Women at work in India. Empowering women to own livestock and giving them rights to manage incomes can reduce poverty and hunger and improve family welfare (Photo credit: ILRI/MacMillan)
Throughout the developing world, women tend, feed, raise and care for farm animals without, usually, owing the stock, having a say in the business aspects of livestock production, or having rights to the household income it generates. Redressing these gender inequities would improve family welfare and reduce poverty and hunger levels in these countries, say the authors of a new book, The role of livestock in developing communities: Enhancing multifunctionality, co-published by the University of the Free State South Africa, the Technical Centre for Agricultural and Rural Cooperation (CTA) and the International Livestock Research Institute (ILRI).
One of the authors, Anne Waters-Bayer, was a speaker this week at a ‘Workshop on Gender and Market Oriented Agriculture (AgriGender2011): From Research to Practice’ that ILRI hosted on its campus in Addis Ababa, Ethiopia. At the Workshop, Waters-Bayer described ways to promote gender equality and to empower women through livestock development.
Poverty often has a ‘woman’s face’ and livestock researchers have long known that livestock provide women with a rare pathway out of poverty. Even though it is women who are largely responsible for managing animals, especially small stock, in developing-country communities, their role in livestock production and marketing has long been underestimated, even in livestock projects that aim to improve the welfare of women and their families.
Waters-Bayer, who formerly worked as a socio-economist with ILRI and is now with ETC EcoCulture, in the Netherlands, and Brigid Letty, from the Institute of Natural Resources in South Africa, say women continue to be overlooked in many livestock-related interventions ‘despite the many efforts of gender sensitization’ to include gender in agricultural research and development organizations. They say ‘there is still a strong tendency for project planners and implementers to assume that the major actors in livestock production are men, particularly where large ruminants are involved.’
With recent focus on the role of women in livestock development through initiatives such as an international ‘Challenge Dialogue’ that ILRI convened in 2008, there has emerged a new focus on the important role livestock systems play in enabling women to empower themselves. Small-scale livestock enterprises offer opportunities for women not only to increase household income but also to control larger portions of it, which reduces gender inequality.
Changing economic circumstances in many countries are leading more women to take on responsibilities for types of livestock that were traditionally the realm of men, such as cattle in southern Africa. These changes, as well as women’s access to livestock services and markets, should be considered.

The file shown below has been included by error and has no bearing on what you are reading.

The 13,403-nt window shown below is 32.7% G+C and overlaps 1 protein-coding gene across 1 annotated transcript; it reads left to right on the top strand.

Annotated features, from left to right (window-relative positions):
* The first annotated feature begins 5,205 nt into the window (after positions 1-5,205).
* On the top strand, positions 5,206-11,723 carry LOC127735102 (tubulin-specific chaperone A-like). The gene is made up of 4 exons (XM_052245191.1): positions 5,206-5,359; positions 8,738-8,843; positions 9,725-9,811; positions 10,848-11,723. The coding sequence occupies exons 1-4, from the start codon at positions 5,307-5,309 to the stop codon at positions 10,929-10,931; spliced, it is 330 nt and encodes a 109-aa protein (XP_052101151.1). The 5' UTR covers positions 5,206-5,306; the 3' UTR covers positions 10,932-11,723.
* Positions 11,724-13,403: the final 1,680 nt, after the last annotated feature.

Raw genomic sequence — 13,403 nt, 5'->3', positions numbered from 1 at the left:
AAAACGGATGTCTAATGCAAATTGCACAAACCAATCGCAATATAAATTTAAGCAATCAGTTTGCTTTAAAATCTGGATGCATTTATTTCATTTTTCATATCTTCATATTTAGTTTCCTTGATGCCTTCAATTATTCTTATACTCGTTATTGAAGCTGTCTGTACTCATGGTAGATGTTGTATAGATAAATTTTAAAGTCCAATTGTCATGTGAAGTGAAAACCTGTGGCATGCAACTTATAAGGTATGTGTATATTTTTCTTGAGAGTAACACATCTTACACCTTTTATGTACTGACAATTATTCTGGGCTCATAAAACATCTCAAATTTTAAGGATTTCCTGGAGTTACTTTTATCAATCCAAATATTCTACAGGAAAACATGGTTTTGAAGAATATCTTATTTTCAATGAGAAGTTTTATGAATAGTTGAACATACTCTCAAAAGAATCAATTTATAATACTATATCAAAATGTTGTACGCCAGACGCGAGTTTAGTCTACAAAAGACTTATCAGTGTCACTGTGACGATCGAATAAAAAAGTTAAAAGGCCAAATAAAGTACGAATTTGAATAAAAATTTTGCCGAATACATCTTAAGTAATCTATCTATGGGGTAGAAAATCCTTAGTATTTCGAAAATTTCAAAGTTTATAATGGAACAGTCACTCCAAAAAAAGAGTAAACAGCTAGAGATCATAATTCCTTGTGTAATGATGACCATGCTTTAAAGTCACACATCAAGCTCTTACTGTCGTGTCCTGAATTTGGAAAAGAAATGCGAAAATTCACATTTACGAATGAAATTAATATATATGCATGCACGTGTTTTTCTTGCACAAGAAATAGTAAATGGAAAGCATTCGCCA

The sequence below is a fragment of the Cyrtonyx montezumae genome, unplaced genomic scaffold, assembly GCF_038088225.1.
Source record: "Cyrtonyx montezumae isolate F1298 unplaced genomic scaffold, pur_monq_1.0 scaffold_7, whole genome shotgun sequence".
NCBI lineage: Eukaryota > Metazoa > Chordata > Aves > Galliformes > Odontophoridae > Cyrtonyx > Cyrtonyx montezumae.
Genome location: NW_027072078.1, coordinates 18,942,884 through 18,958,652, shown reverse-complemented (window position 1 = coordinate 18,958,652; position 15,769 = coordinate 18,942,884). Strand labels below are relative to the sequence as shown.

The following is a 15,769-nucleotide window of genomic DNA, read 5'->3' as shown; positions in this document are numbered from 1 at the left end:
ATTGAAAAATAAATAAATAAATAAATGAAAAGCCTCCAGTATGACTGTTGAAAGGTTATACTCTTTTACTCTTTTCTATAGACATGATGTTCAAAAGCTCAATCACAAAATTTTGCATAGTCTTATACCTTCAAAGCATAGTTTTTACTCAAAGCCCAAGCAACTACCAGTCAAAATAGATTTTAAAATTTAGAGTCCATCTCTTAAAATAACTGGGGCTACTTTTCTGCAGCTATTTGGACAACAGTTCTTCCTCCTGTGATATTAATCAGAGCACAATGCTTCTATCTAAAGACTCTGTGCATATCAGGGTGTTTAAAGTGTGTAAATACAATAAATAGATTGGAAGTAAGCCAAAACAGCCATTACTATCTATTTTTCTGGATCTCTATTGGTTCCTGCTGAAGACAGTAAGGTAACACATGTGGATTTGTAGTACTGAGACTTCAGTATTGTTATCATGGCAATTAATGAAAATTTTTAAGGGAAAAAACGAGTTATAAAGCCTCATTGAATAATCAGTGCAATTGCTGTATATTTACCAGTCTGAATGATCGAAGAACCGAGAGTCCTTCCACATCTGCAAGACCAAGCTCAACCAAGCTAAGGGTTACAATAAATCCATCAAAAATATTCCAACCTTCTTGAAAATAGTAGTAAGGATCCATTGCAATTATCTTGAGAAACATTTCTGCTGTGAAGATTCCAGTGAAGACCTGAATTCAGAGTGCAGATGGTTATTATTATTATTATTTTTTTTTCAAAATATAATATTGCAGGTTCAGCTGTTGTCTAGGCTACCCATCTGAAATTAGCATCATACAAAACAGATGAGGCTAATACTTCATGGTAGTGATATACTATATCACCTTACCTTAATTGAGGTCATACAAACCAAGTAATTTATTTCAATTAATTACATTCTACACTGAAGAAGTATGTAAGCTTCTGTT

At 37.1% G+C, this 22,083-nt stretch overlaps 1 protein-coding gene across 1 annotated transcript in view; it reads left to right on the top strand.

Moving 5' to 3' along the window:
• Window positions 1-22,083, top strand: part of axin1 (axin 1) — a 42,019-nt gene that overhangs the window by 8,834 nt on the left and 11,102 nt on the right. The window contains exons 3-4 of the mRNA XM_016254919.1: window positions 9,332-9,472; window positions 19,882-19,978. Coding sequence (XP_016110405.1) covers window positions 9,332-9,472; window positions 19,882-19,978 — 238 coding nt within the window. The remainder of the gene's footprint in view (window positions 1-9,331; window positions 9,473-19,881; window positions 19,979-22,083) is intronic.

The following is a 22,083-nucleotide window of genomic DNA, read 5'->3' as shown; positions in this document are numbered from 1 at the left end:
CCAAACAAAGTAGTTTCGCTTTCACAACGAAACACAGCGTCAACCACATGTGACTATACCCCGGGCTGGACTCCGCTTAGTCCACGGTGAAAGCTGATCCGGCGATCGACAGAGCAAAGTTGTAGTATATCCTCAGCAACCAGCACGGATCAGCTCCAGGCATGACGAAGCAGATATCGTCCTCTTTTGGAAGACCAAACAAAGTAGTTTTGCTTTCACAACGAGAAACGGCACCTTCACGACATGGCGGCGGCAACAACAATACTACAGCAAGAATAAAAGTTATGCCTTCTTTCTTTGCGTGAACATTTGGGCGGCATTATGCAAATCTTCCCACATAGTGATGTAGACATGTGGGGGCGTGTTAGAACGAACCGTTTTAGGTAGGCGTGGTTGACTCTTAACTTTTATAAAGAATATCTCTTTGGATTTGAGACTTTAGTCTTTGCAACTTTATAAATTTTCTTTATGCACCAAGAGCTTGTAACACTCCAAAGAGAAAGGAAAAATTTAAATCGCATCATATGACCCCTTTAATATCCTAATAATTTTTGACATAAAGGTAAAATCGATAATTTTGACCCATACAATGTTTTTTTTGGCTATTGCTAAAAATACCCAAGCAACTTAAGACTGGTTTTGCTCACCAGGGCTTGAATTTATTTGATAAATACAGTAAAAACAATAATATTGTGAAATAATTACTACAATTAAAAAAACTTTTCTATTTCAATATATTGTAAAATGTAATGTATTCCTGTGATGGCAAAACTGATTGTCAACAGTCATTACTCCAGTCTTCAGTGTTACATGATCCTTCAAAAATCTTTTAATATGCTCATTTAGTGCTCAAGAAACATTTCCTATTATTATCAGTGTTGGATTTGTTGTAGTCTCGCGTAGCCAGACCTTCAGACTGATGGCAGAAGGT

To promote gender equality and women’s empowerment through livestock, successful projects, the authors say, should consider lessons drawn from ‘studies of gender roles and relations in livestock-keeping households and communities learnt over the past several decades in research and development related to livestock keeping.’ These lessons include the value of conducting a gender analysis before implementing an initiative. Another lesson has been that focusing on women is more effective in building women’s capacity than just focusing on integrating women into project activities.
Focusing on women starts with focusing on the livestock they keep. The book notes that the most promising interventions for women in resource-poor households appear to be small-scale, low-external-input, income-generating activities involving goats, dairy cows, poultry and other small-scale livestock such as guinea pigs, bees and silkworms.
Strengthening local women’s organizations and improving women’s and girl’s access to education and training is equally important, especially where these are geared to managing livestock-keeping programs. ‘Reducing poverty for the woman,’ the authors say, ‘means not only increasing women’s economic assets but also increasing their capacity and power to act and to change the rules that govern control of resources and to increase both women’s and men’s ability to question established systems to gain greater say in societal decisions beyond just the home and local community.’
Successful livestock projects, such as those run by Heifer International’s Women in Livestock Development initiative, Farm-Africa in southern and eastern Africa and the National Dairy Development Board of India, suggest that the impacts of livestock interventions on women should be measured not only by any changes in women’s economic status, but also by changes in the amount of work the women do compared to the benefits they get from that work, and by changes in how much the women are involved in decision-making.
Anne Waters-Bayer presentation at the AgriGender2011 workshop: